It was served with roasted new potatoes and warm, buttery spinach. The catfish was flaky but not light (two adjectives rarely separated when talking about fish). No, it was not light, but had a solid body that perfectly harmonized with the full mouthfeel of the spinach. The breading on the catfish was light and had an excellent tang that, like the citrus in the ceviche, cut into the fullness of the fish itself.
I am not a fan of roasted potatoes generally; I can never cook them so that they have a decent consistency all the way through. Daniel obviously knows a secret that I do not. They were fabulous—not too starchy, not too hard, but still they maintained some structure (think al dente pasta).
At this point, Will could have recommended the night’s garbage, and I probably would have paid 20 bucks for it, so when he mentioned garlic bread, there was no question. With six pieces for two dollars, it was another steal. With fresh-minced garlic, oregano, rosemary and olive oil—all atop light, crusty bread, it was another tasty pleasure.
Batting three for three, I let Will “surprise” me with dessert. Surprise is in quotation marks, because the menu only sports four options, all of them uninteresting and uninspired in writing. He brought me door number two, the bread budding, crosshatched with chocolate and caramel streaks and swirls. It was very pretty.
It was also piping hot, which always garners huge bonus points with me. Cinnamon, soft raisins, nutmeg—all the usual suspects were there. The bread pudding itself was soggy and mushy, a little less cohesive than I prefer. I like mine to have more structure. Nevertheless, I would still recommend it (although the mango sorbet sounded refreshing). The flavors melded together well, and at no point did I find the bread pudding’s sweetness saccharine.
My only regret is I did not get a red wine with my dessert. I ate the ceviche and catfish with a glass of the Mezzacorona Pinot Grigio, and it’s white-wine bite cut into the full butteriness of the shrimp, catfish and spinach. I had not yet finished the generous pour by the time dessert arrived, and the wine quickly became too harsh and overpowered the dessert.
That’s no fault of Daniel’s. Anytime a restaurant wants to give me a lot of wine that is fine with me. I still should have ordered a glass of a Cabernet Sauvignon, like the Silver Palm North Coast advertised on the menu.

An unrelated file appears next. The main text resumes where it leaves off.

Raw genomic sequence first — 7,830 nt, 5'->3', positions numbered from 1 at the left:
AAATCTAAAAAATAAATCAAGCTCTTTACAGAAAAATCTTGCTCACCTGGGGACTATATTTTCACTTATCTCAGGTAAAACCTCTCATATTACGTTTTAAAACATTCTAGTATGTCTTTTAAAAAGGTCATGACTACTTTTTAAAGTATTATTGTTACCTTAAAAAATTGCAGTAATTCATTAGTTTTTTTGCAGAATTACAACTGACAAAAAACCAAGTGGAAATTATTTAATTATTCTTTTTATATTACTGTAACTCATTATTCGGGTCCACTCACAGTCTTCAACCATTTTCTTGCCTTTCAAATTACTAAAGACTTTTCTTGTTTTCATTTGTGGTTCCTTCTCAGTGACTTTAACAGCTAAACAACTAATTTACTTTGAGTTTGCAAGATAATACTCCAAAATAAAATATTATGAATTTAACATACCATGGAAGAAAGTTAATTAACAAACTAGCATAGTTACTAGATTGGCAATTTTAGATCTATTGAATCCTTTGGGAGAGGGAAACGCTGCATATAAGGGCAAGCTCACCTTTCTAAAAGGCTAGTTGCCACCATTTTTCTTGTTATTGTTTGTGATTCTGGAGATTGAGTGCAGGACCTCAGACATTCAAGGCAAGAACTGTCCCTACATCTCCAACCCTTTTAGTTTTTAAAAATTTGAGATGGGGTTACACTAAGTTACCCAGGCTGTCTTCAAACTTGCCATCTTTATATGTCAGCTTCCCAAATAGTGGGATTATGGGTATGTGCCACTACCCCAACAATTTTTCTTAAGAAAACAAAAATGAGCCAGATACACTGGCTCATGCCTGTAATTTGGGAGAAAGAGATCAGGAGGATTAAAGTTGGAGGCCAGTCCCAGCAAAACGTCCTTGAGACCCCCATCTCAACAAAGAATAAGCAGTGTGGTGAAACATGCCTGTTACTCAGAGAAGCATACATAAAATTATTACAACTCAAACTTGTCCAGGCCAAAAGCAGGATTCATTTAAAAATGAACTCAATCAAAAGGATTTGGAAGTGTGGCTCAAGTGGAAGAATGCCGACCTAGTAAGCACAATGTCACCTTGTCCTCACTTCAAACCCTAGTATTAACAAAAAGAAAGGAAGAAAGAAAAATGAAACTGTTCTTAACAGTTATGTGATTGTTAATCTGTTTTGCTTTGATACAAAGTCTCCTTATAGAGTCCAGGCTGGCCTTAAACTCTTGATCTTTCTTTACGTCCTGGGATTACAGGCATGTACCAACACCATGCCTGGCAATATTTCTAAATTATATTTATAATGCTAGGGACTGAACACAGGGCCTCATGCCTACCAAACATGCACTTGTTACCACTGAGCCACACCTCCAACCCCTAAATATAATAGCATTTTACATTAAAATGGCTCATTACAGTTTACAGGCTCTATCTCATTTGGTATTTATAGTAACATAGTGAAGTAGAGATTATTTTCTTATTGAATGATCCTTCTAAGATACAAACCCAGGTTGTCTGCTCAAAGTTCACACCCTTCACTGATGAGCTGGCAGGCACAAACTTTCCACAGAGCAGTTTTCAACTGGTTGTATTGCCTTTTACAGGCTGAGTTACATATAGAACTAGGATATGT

My only major criticism was the huge chasmy rift between the food and the décor. The food was up there with the best in the city. I left smiling at having found this Mid-City gem tucked into The Esplanade at City Park, but it’s definitely a diamond in the rough.
Aside from the fresh-cut, beautiful flowers adorning each table, the decor was something I would expect from a low-class Italian joint ripped out of suburbia America. Outside on the apartment complex’s fence is a Pepsi-Cola sign with generic block letters advertising “DANIEL’S ON THE BAYOU” as if were some taqueria truck catering to lunchtime construction workers. I love a quick, cheap plato as much as anyone, but as soon as you eat anything at Daniel’s, you realize it is so much more.
Daniel’s features some of the best food I have had in a long time and is easily the best bang for your buck in the entire city—they comped my wine, but my bill was still under $30. Wait. Let me say that again: I had a dynamite four-course dinner for $25.
Daniel’s could easily be the hands-down, date-night choice for strapped guys everywhere (I live a five-minute bike ride away, but even if I still lived Uptown, I would make the fifteen-minute trip at $4 a gallon). But as soon as you walk in, the place is unsettling. The paper tablecloths, the cheap candles, the generally sparse feel—it all made me feel uneasy when juxtaposed with the amazing food in my mouth. Also, noise bleeds freely from Bayou Bar patrons next door and is distracting.
Of course, improvements in décor could mean higher menu prices. Tobar told me some were coming—like replacing the checkered tile floor with hardwood—and as he said it, I regretted all my knee-jerk criticisms. While I love beautiful restaurants, I am a poor foodie, and Daniel’s offers top-notch fare at unbeatable prices. If his new place keeps producing quality cuisine at affordable prices, Daniel’s will quickly capture a hard-core following, myself included.
Let’s just hope another hurricane doesn’t spoil the fun down on the bayou.
Daniel’s on the Bayou
3443 Esplanade Ave. Ste. 155
New Orleans, LA 70119
Monday – Saturday 11 a.m. – 10 p.m.
Cash and check only. ATM on location ($2.75 fee)